Football’s statistics revolution?

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If Manchester City’s Performance Analysis Department are right, then football’s big news in August had nothing to do with Robin Van Persie, will probably have no impact on the Premier League this season, and for once didn’t involve the exchange of millions of pounds.

Instead, it was the announcement on their own website of the launch of a new initiative, MCFC Analytics, and with it, the public release of all of last year’s Opta data for the entirety of the Premier League season. That means every touch of every player from every team in the course of the last season will be documented, categorised and put into one enormous spreadsheet that can be downloaded from the club’s website.

This wasn’t just a dream come true for the stats-minded football enthusiast: a rare chance to test that longstanding but somewhat controversial belief that Man United should have held on to Darron Gibson, or that Ramires is the best player in the league.

City are keen to instigate a lasting change in the way statistics are used in football, by making important data available to engage the ‘analytics community’ and emulate the success of amateur enthusiasts in the statistical revolution in American sports – in short to harness the ‘Moneyball’ effect.

Moneyball is the title of a book by Michael Lewis – turned into last year’s Brad-Pitt-starring film of the same name – documenting the success of the Oakland A’s statistically informed recruitment policy under general manager Billy Beane. This approach relied on the use of ‘sabermetrics’, a term coined by Bill James, the pioneer of statistical analysis in baseball, to designate ‘the search for objective knowledge about baseball’.

In James’ view, not only was such knowledge accessible, but it was also revolutionary, and would undermine traditional subjective measures of player and team value. And so it turned out. By making use of sabermetrics principles in his recruitment of players on a low budget, Beane (played by Brad Pitt in the film) oversaw a record-breaking run of 20 straight victories for the franchise.

By now the principles of ‘sabermetrics’ are well-established in the baseball world. As owner of the Boston Red Sox, current Liverpool owner John W. Henry was one of the first to embrace these principles at a big team, with remarkable success.

However, Henry’s attempts to apply Moneyball principles to football since FSG’s purchase of Liverpool have been almost entirely unsuccessful. Stewart Downing is the obvious example. When Liverpool signed him, Damien Comolli, then Liverpool’s Director of Football, a firm believer in statistical analysis, and, interestingly, an associate of Beane’s, said, ‘We look thoroughly into data before signing players, as well as statistics, and we really think we are getting a big, big asset throughout. Maybe his [Downing’s] talent has been undervalued in English football.’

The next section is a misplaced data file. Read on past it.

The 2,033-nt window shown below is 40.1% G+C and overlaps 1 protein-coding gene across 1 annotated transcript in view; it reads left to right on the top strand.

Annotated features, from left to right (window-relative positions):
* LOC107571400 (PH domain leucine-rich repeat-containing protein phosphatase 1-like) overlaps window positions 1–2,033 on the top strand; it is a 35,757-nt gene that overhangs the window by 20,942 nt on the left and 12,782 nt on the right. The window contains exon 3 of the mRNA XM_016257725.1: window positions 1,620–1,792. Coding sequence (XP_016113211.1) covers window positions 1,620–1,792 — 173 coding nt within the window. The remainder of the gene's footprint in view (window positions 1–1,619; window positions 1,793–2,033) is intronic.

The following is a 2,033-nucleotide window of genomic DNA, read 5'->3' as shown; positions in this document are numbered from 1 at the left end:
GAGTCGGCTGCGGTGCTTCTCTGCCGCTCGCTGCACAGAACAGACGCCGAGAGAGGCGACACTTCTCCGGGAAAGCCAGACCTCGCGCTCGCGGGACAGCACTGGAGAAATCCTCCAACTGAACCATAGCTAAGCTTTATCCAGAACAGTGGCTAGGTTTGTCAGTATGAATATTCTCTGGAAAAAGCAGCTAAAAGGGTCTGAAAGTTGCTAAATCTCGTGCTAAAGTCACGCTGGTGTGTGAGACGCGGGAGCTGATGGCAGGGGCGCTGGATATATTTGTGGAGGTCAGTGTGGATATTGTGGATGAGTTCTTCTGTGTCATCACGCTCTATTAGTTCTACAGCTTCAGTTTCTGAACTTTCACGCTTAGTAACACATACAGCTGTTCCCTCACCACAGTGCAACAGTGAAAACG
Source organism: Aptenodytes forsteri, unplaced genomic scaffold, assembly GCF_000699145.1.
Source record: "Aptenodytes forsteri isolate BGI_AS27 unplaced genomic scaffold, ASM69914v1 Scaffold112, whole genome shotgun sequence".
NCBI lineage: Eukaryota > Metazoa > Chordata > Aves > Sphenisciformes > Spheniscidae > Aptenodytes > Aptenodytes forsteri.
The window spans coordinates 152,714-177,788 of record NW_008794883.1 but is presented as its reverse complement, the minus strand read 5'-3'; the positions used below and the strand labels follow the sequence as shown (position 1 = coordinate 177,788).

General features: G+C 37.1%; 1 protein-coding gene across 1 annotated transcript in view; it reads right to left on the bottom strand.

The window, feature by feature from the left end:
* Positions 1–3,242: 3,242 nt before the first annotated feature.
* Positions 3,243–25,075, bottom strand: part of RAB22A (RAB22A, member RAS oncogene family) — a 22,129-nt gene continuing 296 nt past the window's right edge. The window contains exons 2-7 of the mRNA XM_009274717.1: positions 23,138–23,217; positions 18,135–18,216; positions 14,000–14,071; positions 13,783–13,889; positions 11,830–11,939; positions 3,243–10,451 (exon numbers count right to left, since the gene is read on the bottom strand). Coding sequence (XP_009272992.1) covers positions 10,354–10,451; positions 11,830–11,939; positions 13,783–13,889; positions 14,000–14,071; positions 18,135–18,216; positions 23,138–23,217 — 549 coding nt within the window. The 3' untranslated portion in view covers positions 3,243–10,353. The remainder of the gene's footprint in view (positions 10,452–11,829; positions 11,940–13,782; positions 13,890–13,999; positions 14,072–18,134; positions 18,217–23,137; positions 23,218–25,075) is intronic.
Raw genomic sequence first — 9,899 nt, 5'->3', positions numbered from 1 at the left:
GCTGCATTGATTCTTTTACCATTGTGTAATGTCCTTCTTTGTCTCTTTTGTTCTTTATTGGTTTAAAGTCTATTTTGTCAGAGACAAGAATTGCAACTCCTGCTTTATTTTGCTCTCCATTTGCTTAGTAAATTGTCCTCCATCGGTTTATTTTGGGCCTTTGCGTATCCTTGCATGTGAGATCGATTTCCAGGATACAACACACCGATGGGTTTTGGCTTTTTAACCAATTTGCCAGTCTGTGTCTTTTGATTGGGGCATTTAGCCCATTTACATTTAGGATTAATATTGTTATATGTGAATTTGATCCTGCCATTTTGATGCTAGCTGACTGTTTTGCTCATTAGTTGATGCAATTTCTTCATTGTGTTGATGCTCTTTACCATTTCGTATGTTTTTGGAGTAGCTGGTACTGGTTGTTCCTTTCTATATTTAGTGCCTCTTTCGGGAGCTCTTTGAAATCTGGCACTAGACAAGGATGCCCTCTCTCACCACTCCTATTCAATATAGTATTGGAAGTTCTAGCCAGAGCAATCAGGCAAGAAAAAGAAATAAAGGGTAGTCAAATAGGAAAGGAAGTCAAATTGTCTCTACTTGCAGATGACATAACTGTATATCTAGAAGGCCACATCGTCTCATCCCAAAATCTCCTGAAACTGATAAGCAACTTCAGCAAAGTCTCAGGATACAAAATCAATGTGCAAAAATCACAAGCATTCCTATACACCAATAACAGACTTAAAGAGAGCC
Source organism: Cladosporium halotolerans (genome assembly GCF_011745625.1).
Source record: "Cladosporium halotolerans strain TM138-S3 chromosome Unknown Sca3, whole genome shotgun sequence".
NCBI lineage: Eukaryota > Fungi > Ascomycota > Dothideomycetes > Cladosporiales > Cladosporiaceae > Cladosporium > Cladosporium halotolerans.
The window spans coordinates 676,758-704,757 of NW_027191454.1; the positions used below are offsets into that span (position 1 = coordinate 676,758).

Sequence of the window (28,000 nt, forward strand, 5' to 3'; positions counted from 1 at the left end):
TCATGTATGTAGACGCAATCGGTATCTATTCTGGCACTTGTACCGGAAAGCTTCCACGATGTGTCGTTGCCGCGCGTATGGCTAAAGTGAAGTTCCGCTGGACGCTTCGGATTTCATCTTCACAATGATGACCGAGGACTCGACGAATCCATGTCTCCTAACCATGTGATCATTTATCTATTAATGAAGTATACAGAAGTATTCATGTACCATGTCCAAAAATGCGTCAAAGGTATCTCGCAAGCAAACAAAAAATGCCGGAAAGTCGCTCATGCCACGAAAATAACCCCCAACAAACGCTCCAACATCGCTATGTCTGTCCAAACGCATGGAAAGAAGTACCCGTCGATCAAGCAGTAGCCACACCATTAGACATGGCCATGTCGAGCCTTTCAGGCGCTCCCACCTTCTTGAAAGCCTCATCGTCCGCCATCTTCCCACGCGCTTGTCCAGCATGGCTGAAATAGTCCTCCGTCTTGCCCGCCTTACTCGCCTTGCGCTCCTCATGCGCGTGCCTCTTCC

Ironically his statistics in the Premier League last season are among the most commonly known (and gleefully recited) in the average football enthusiast’s armoury: 0 goals, 0 assists. No fan needs Opta’s full data set to tell them that.

According to the team behind MCFC Analytics, at least a part of the reason for the past failure of performance analysis in football has been the cost of procuring the necessary data: whereas baseball’s statistics revolution was based on the work of amateur hobbyists such as Bill James, and is still fuelled by a thriving community of bloggers and researchers making use of freely-available data; football statistics enthusiasts have had to make do with the paltry post-game statistics made publicly available. Thus it is with the hope of empowering a community of scientifically minded football fans that Manchester City have collaborated with Opta to reverse this situation.

Whether or not the launch of this initiative truly heralds a new era for the use of statistics remains to be seen, and no doubt those who will hasten to suggest that football’s relatively fluid nature makes it far less amenable to analysis than an inherently structured game like baseball have a point.

But that is not to say that numbers have no place at all in the beautiful game: perhaps Comolli and Liverpool were simply looking at the wrong stats, or the right stats in the wrong way; perhaps their analysis was just too unsophisticated. But the fact that such a high-profile misjudgement was possible suggests that there is in fact plenty more to come from the field of performance analysis. Indeed, in baseball, the greatest success of the ‘sabermetricians’ was to identify the ‘right’ stats, and it is something along these lines that the MCFC Analytics team hopes it may be able to achieve.

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